But when the cardinal gets into the details, he seems to use words to say one thing but to mean another. Thus, he assures Catholic university personnel that the theological mandate granted by the local bishop is simply “a statement of relationship, not of direct control”. It is a juridical recognition “that a Catholic theologian teaches in communion with the Church, and the theologian is related to the pastor of the faith community, who recognises the importance of his work for the community of faith”.

But several questions are begged here. First, what effect will this mandate to a theologian from the bishop have on the current relationship between the theologian, on the one hand, and the local Church and the universal Church, on the other? The cardinal says that all it does is to make that relationship “visible”. But in that case, what does the current relationship lack in terms of visibility?

More important, what would be the academic effect of a bishop’s withholding of the mandate? On what basis will the bishop make that judgement to withhold the mandate? Will that judgement be backed up by arguments which are made public, so that the theologian’s peers and the wider Catholic community may examine and evaluate them? Can the theologian’s classes be listed as theology courses, or must they be listed under some other category? Will students be forbidden to take such a theologian’s classes? What expectations will students and parents have of courses taught by a theologian who was (a) granted the mandate, or (b) denied the mandate? If he is not tenured, will the theologian’s chances of being tenured be diminished or nullified entirely?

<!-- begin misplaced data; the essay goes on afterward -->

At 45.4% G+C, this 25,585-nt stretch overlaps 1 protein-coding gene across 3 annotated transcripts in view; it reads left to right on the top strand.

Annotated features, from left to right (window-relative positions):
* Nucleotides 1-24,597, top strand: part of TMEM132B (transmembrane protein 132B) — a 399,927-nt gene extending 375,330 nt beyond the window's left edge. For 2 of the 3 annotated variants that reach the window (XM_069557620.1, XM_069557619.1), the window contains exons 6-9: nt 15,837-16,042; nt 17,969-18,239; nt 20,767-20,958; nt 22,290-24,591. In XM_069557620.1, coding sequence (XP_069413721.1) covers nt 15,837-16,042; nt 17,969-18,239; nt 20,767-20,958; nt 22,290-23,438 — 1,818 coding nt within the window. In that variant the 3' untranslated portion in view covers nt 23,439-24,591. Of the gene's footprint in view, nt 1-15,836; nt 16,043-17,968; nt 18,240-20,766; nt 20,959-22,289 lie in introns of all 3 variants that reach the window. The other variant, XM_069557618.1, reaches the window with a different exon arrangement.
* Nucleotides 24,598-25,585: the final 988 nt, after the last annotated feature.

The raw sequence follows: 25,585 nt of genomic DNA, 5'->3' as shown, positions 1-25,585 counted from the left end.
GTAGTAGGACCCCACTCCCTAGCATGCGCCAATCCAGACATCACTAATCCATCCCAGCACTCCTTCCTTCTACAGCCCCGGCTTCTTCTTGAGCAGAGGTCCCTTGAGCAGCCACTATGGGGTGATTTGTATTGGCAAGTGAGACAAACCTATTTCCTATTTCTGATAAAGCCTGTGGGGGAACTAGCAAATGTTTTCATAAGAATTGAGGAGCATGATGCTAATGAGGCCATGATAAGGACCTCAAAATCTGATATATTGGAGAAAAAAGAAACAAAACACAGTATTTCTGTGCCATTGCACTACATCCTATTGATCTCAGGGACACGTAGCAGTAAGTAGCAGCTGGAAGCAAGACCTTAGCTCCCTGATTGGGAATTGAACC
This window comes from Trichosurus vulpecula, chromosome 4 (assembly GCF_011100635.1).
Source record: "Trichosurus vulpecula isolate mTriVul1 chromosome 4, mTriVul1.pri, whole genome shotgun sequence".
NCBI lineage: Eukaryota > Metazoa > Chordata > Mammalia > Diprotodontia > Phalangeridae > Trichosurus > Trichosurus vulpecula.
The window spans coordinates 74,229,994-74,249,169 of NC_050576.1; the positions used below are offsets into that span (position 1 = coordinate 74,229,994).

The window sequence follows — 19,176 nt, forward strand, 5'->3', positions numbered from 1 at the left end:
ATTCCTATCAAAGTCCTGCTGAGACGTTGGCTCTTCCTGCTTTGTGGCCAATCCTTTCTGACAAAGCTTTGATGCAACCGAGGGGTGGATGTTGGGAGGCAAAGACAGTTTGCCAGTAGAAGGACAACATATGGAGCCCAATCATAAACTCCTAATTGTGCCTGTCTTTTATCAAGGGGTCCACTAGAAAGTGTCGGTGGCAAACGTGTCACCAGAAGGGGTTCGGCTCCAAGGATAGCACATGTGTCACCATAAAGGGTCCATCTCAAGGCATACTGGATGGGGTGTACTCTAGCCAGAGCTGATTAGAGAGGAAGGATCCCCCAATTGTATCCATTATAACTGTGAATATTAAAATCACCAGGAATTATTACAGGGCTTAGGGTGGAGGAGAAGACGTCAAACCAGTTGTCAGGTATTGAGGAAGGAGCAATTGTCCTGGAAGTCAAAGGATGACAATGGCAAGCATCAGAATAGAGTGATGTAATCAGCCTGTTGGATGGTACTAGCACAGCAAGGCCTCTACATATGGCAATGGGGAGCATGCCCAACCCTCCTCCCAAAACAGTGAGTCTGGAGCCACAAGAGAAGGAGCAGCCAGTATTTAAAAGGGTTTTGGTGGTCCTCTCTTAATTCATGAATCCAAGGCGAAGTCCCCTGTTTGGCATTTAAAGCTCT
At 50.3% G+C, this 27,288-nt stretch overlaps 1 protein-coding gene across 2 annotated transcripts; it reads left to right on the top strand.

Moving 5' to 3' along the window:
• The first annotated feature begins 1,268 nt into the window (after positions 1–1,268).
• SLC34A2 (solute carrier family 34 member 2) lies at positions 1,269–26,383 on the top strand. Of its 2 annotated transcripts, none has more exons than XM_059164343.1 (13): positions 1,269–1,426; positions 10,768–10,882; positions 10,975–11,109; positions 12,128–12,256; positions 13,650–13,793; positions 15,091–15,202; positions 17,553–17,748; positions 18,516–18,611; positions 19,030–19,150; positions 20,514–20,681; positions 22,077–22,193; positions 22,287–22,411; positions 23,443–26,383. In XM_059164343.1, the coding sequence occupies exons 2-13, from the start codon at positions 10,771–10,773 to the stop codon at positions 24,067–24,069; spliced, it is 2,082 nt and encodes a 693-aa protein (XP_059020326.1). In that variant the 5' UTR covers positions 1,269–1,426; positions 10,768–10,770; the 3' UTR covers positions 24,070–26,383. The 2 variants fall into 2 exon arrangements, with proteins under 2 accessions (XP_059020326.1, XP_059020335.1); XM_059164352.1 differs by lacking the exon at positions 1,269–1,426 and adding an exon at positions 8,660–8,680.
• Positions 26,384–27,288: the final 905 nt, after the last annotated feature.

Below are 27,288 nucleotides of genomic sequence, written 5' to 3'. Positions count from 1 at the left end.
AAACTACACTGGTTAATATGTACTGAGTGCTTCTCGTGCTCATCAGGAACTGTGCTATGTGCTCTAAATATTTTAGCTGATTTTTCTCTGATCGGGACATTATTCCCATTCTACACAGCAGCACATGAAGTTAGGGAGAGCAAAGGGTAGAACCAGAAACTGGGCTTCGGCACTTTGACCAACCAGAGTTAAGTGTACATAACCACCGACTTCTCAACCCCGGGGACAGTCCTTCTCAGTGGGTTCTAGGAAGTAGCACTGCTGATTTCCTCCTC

Cardinal George tries to reassure the Catholic academic community that the granting of the mandate “does not put the bishop into the governance structure of the university, any more than granting a theologian membership in the Catholic Theological Society of America puts that organisation into the university’s government”. But there is no comparison. First, the criteria for membership in the CTSA are purely objective (especially regarding advanced degrees earned) and have nothing at all to do with the organisation’s assessment of the applicant’s theological writings. Secondly, such membership can have no possible effect on the theologian’s capacity to teach as a theologian in a Catholic theological faculty or to teach theological courses in a Catholic institution. lIardly any students or their parents have even heard of the CTSA, much less know which of the faculty belong and which do not.

By contrast, if the local bishop were to deny a mandate to one of those same faculty members, that fact (not necessarily the reasoning) would become public knowledge and would be used by conservative Catholics to put pressure on the university to restrict that theologian’s teaching activities as a theologian. Such Catholics would also use the withholding of the mandate as evidence that the theologian is unorthodox and that his teachings and writings are completely unreliable from a Catholic point of view. Why else would the Vatican want to enforce the mandate if not to ensure “truth in advertising”, as many of the mandate’s defenders like to put it? Parents and students, they insist, have a right to know that what they are paying for in tuition, namely, a Catholic theological and doctrinal edueation, will actually be delivered. It is the local bishop’s job to give them that assurance. But, then, all of the questions listed above come back into play.